Now largely either symbolic or absent altogether, the role of Quebec Lieutenant was for much of Canada’s history second only to the Prime Minister in terms of importance in cabinet.
The reason for this is simple. Through the first century of Canadian history, every non-Quebec Prime Minister of Canada – like the huge majority of his confrères in English Canada – was a resolutely uniligual English-speaker.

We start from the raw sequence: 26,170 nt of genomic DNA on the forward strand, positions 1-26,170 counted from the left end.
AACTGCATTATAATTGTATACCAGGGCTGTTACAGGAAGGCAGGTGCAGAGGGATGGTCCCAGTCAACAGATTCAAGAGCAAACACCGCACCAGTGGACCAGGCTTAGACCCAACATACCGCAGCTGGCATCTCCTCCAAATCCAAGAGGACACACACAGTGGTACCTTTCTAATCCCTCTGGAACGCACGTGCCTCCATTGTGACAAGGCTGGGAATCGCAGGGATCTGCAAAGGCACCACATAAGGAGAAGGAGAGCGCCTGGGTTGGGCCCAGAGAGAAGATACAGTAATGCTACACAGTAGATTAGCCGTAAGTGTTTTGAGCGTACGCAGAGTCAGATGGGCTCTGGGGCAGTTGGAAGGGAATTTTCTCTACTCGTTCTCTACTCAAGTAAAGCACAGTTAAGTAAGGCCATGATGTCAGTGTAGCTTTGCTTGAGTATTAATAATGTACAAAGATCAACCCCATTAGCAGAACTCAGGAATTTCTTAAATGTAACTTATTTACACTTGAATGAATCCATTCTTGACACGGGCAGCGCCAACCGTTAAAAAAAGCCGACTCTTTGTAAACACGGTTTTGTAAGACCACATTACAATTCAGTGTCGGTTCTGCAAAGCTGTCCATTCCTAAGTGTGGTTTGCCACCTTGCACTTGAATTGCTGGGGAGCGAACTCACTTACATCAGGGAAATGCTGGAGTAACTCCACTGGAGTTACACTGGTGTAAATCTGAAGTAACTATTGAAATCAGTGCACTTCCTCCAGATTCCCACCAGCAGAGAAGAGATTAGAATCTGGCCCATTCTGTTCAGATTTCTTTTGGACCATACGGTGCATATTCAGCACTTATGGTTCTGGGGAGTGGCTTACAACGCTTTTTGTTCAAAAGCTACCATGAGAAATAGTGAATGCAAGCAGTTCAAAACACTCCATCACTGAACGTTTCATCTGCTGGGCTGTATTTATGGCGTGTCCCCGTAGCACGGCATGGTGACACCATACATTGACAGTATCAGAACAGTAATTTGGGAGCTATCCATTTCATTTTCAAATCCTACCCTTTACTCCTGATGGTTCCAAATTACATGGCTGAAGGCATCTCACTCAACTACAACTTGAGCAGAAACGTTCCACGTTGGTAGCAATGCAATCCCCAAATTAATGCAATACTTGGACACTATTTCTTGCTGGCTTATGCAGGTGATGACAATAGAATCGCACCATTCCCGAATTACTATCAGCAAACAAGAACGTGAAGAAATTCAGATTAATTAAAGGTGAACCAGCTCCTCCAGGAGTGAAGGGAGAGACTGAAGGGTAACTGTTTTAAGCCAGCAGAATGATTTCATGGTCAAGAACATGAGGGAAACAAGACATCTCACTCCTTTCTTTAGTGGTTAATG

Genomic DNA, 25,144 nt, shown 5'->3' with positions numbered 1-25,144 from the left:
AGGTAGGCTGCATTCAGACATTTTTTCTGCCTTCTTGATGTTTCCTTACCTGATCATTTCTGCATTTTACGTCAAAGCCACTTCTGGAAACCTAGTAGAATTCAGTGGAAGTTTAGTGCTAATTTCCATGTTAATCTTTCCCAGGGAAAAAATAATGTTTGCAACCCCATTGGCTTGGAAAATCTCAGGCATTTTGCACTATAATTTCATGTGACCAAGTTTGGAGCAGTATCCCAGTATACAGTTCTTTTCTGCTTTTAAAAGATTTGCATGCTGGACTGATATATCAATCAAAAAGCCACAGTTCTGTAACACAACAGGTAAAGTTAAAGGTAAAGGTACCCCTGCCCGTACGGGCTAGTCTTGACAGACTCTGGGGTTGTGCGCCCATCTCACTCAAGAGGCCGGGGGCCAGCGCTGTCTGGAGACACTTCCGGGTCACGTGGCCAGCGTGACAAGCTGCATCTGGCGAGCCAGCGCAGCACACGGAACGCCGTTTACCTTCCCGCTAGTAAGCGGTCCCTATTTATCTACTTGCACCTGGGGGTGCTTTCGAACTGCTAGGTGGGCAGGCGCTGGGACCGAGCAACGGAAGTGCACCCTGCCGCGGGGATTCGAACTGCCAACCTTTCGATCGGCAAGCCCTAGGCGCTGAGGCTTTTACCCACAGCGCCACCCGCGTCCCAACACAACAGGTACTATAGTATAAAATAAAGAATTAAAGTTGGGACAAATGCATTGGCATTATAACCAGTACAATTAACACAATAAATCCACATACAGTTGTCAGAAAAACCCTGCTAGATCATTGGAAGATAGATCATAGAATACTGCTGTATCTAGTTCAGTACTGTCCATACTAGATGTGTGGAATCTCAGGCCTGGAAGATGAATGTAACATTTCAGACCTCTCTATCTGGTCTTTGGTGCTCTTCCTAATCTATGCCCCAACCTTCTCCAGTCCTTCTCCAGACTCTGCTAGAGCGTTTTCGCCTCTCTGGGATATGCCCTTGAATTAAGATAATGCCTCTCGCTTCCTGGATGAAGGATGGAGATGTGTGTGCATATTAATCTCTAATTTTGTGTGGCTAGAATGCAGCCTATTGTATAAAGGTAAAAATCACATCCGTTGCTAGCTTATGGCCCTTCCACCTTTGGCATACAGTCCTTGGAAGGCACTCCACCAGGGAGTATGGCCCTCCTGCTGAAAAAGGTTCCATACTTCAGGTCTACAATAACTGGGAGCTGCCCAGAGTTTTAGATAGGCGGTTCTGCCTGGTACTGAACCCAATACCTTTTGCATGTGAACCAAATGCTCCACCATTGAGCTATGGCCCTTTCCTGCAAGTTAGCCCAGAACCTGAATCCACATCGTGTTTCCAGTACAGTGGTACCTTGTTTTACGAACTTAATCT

At the same time, pre-Quiet Revolution Quebec’s history, along with its power structures and political culture, made it an indecipherable terra incognita for outsiders (see entry for Two Solitudes), hence the need for a senior minister with extensive powers to represent Quebec at the federal cabinet table – and vice versa.
The archetypal Quebec Lieutenant was Ernest Lapointe, longtime Justice Minister in the governments of William Lyon Mackenzie King. Lapointe’s sudden death in 1941 prompted King to recruit future Prime Minister “Uncle” Louis St Laurent into government.
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